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  • Writer's pictureErin

Art - Witches at their Incantations by Salvator Rosa

Perhaps for you, this is a painting you don't want to spend too much time looking at. The dark, twisted, strange and frankly terrifying scene certainly makes me feel pretty uncomfortable.

Witches at their Incantations by Salvator Rosa, 1646 © National Gallery, London

It's pretty odd, even more so considering it was painted in about 1646. At the same time Rembrandt was painting his Self Portrait at the Age of 34, Claude Lorraine was painting The Judgement of Paris, and Velázquez was painting The Rokeby Venus. Ok so the Rokeby Venus was a little bit risqué, but this is on another level.

But do take time to look at it next time you are in the National Gallery (if it's on show that is). It's one of those paintings in which you notice something different each time you look at it. And it just shows how incredible Rosa's imagination really was.

A dark moody sky hangs over a group of figures, some monstrous, others appear to be human. They all seem to be engaged in some sort of magic - be it spells or incantations, strange rites and spiritual rituals. Some parts are lit up by unknown sources, adding to the air of mystery surrounding the painting, but they all seem totally transfixed on whatever they're doing.

I think it's easier to take the painting from left to right, so let's take a look at some areas in more detail.

This is probably one of the most terrifying bits of the painting - two men have exhumed a skeleton and are forcing it to sign a document, while a veiled garlanded figure sits behind them, probably performing a ceremony. Look at the concentration on both their faces, as the man in blue guides the boney hand to write on the paper. They're absolutely ghastly aren't they? And why do they appear to be wearing women's clothes?

Well at least the two men have covered up. This strange group of people are completely naked. On the right, a woman sits on the floor and seems to be squeezing something oozing red liquid into a pot - perhaps an organ, a small animal or a rag. Next to her a piece of paper appears to have writing or symbols on it written in blood.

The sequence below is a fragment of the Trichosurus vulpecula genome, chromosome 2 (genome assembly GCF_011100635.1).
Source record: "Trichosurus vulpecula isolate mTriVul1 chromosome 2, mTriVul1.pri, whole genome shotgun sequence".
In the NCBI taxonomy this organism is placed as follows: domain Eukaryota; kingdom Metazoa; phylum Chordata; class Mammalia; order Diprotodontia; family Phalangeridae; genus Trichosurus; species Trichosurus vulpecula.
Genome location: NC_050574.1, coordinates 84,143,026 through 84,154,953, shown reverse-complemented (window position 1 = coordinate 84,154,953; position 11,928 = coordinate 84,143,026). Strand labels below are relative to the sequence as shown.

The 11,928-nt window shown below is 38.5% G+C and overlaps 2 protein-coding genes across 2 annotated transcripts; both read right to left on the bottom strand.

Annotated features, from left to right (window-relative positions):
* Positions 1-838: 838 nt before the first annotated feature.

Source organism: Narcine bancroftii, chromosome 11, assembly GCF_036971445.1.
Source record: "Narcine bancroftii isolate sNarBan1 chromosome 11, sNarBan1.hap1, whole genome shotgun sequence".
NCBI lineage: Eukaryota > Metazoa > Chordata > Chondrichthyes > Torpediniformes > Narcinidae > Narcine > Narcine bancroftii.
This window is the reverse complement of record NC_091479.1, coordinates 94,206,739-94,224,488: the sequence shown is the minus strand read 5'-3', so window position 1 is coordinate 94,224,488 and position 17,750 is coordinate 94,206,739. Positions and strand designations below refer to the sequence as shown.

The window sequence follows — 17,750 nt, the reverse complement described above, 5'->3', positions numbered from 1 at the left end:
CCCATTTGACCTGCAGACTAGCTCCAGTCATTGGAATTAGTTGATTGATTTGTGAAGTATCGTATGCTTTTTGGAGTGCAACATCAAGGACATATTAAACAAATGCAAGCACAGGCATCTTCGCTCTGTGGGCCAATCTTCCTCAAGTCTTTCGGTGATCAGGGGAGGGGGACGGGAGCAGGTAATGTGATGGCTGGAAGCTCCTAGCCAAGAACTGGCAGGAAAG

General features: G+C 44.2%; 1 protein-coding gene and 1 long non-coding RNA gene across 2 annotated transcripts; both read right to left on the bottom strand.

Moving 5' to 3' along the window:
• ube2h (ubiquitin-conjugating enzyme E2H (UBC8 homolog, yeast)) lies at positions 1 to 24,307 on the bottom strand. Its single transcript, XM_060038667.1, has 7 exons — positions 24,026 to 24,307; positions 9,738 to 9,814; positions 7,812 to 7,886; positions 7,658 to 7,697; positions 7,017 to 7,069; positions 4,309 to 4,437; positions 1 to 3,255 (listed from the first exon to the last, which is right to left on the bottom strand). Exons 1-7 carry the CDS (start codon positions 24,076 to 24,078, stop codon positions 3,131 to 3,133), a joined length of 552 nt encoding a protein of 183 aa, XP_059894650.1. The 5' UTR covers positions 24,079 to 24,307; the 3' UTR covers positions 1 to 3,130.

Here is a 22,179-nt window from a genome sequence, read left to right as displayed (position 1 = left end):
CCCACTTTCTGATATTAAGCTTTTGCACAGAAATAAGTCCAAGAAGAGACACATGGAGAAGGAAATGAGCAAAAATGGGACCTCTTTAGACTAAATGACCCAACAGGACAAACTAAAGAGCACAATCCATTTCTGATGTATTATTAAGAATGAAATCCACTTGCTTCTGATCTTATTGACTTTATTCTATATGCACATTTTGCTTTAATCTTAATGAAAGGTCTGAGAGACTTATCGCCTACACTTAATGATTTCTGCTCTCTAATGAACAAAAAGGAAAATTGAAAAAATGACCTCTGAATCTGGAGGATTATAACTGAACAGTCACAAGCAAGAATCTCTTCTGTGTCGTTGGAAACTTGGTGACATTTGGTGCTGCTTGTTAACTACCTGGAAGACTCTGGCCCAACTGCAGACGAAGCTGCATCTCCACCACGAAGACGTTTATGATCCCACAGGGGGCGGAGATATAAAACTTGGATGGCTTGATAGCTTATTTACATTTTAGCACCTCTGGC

On the left of her, another figure plays with a doll and a mirror. You'll see here that the artist has signed whatever the figure is sat on. Moving up, a figure cuts the nails of a corspe, whose feet we can we can just see at the top of this section.

Gosh, this part of the painting makes me feel very uncomfortable. The angle of the neck makes my stomach turn, and it's certainly an area of the painting I don't want to linger on. The hanging man is placed just off centre, and is the only figure which isn't placed in the bottom section of the painting - I find it surprising that our eyes aren't drawn to him as soon as we look at the painting though. But perhaps that's a good thing. At the bottom we see the old lady (man?) clipping his nails, and on the left we can see another figure which seems to be holding a pot with an open flame towards him.

Perhaps the artist was inspired by people her had seen practising magic and rituals such as those including in the painting, but I always find it amazing how early artists managed to come up with depictions of strange monsters from their imagination. Today we are brought up with scary children tales, supernatural books and plenty of horror movies, but how on earth did Rosa come up with this?

His interest in the supernatural stemmed from when he moved to Florence in 1640, where he joined a group of other like minded people to explore the subject. This painting is believed to have been for the banker Carlo Rossi who hung it behind a curtain, probably as a talking point for visitors. You can just imagine him giving his guests a tour of his home, and finishing in front of the curtain and dramatically revealing it to his unsuspecting visitors, watching their faces for a reaction.

Heard in London

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